On a muggy Sunday morning in June, I joined a few dozen people at the Adam Clayton Powell Jr. statue in the heart of Harlem. We were there to take a walk through history.
But much of that history has been erased and, as our tour guide pointed out, there were few plaques highlighting Muslim milestones in a neighborhood that has helped shape America.
The guide, Katherine Merriman, a doctoral candidate in Islamic Studies at the University of North Carolina at Chapel Hill, started highlighting the area's past for her friends, and then for friends of those friends.
Interest kept growing and, five years ago, she opened the Muslim History Tour NYC to the public. You can find her walking backward and pointing to Muslim-related sites past and present on about a half-dozen Sundays of the year. (Demand for the free tour far outstrips supply; it took me three tries to have my R.S.V.P. accepted.)
Ms. Merriman told us about the first Muslims in New York, who arrived as slaves in the 1600s. "Muslim history is New York City history," she said.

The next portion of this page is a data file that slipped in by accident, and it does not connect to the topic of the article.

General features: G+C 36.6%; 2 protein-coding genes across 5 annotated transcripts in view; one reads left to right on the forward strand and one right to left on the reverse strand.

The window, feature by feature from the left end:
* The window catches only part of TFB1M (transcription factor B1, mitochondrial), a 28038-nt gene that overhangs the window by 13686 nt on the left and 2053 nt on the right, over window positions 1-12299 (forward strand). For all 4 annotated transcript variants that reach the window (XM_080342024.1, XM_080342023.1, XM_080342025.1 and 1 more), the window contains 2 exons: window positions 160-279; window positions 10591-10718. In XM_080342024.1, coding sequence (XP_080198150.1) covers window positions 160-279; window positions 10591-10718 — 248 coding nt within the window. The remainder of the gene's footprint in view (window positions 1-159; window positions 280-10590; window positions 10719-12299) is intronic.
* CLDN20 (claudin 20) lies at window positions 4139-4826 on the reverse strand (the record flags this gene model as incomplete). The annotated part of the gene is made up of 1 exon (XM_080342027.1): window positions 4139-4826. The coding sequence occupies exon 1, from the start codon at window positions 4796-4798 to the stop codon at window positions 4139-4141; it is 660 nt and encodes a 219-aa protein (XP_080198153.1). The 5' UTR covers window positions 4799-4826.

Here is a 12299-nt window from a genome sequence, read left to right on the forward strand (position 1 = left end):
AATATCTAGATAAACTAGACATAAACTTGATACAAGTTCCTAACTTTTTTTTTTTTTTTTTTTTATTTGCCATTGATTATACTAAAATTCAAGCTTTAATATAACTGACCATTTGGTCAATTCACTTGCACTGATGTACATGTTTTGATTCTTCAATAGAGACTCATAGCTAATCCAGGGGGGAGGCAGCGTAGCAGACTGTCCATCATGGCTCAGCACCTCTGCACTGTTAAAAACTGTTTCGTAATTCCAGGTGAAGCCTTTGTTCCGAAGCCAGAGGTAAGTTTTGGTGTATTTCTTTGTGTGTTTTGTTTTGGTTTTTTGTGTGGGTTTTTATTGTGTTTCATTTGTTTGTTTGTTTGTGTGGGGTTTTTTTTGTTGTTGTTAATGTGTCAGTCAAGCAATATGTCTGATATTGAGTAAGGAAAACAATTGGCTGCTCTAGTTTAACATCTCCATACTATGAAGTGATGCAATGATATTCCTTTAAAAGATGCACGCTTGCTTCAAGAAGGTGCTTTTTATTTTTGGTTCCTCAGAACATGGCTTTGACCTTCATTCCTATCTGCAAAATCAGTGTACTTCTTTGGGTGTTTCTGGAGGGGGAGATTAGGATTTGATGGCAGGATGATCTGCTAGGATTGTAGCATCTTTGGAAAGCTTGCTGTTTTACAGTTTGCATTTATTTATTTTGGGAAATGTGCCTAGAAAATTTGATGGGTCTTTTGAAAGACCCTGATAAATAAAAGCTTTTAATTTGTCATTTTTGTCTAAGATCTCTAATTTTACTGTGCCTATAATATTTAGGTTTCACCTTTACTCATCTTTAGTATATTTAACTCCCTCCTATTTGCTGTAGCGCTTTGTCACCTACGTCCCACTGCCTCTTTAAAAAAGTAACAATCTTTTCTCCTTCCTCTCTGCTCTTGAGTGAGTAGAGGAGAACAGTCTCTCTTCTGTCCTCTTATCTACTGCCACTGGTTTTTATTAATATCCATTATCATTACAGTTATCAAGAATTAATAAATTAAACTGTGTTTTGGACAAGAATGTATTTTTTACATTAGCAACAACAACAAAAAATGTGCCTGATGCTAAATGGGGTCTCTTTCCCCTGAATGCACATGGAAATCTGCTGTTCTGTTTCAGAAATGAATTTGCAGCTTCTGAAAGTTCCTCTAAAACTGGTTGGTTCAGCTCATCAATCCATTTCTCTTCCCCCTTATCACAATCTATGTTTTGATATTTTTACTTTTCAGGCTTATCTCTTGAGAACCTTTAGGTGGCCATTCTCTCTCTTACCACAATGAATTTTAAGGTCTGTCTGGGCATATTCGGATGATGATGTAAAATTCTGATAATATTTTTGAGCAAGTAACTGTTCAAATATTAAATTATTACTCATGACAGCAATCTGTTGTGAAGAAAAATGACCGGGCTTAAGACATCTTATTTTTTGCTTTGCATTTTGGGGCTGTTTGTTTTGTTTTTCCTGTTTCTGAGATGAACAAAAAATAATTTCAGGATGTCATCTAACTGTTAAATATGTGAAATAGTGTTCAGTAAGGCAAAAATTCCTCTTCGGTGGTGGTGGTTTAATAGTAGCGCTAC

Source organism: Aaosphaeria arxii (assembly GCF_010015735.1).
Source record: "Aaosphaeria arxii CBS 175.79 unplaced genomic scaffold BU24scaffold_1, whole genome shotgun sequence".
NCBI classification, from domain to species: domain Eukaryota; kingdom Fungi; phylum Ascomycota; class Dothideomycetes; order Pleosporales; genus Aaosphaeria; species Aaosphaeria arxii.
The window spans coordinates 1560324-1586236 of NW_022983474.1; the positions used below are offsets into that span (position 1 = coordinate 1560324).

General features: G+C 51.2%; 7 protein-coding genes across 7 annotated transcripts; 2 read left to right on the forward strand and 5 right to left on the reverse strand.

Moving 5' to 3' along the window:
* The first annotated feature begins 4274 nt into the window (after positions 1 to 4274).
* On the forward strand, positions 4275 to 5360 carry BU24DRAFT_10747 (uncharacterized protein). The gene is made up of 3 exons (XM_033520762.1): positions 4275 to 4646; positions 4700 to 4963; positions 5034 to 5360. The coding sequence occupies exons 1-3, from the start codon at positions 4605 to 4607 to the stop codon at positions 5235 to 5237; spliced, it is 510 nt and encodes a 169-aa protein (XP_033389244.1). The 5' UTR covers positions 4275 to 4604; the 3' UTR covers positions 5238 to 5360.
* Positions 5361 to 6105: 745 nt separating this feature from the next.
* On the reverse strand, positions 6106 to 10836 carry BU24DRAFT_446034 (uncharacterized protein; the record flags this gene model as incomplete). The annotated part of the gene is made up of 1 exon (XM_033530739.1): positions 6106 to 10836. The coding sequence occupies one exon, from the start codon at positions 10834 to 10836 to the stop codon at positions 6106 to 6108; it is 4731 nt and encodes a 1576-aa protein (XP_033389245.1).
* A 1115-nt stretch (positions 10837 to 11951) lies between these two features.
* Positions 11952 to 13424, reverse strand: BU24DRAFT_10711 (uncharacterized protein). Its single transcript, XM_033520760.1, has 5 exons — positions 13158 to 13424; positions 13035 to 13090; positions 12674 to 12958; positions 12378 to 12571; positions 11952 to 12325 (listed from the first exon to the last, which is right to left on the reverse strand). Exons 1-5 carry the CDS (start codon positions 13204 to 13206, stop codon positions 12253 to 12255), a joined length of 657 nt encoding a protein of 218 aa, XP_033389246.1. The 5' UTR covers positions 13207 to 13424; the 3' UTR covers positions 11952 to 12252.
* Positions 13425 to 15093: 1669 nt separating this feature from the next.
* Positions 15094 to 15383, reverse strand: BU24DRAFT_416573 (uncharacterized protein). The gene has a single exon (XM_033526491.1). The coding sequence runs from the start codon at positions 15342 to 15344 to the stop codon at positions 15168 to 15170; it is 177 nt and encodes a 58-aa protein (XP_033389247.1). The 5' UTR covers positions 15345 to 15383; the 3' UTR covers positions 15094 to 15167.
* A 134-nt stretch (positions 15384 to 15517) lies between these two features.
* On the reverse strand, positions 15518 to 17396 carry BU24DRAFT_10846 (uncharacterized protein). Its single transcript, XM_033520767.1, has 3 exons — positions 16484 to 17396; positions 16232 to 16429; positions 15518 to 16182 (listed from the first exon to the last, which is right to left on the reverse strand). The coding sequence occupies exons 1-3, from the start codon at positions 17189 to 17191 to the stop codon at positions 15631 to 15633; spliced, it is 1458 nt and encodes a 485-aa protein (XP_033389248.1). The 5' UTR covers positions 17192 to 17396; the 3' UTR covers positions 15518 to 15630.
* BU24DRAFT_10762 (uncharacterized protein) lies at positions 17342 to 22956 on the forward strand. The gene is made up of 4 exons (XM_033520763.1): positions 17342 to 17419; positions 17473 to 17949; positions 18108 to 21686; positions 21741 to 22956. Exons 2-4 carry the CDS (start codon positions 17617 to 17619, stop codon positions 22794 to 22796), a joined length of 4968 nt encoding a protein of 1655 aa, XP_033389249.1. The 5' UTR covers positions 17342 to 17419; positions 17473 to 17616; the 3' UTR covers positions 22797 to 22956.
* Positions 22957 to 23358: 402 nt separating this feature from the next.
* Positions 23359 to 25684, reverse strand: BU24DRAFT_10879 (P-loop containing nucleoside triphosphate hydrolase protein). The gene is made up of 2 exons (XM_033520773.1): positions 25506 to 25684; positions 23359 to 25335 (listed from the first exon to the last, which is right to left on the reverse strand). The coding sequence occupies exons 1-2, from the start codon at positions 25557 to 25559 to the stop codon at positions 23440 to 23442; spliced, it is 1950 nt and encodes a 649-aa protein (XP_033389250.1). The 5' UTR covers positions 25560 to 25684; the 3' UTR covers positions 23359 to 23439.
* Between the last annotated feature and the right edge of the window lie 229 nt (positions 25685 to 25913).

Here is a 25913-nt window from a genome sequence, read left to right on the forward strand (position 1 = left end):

Most of us were stumped when she asked how many mosques were in the city today. I don't recall anyone coming within the ballpark of 300, the correct answer.
But most of the earliest mosques are gone, and much of the history erased, so Ms. Merriman frequently turned to a wide-screen iPad to show us what had once been.
Early on, she used the iPad to show us the site of an African-American-owned bookstore where Malcolm X studied that is now a state office building. We could only imagine what the bookstore was like while she delivered an oral history.
The tour takes nearly three hours and incorporates music, food, culture, sports and politics, in addition to religion. It's a panoramic view, and one that keeps expanding.
Ms. Merriman added a tour of Lower Manhattan to include the earliest Muslims, discussing African enslavement in Dutch New Amsterdam, as well as Little Syria and an Ottoman mosque.
Across the East River, others are also working to fill in our historical gaps of knowledge. Oral historians associated with the Brooklyn Historical Society have recorded interviews with dozens of Muslims. Their aim was to preserve the conversations to fill what the institution admits was a cultural hole in its archives. My colleague Julia Jacobs wrote about them this week in The Times, and her article is below.
To paraphrase Ms. Merriman: It's our job to keep these stories alive.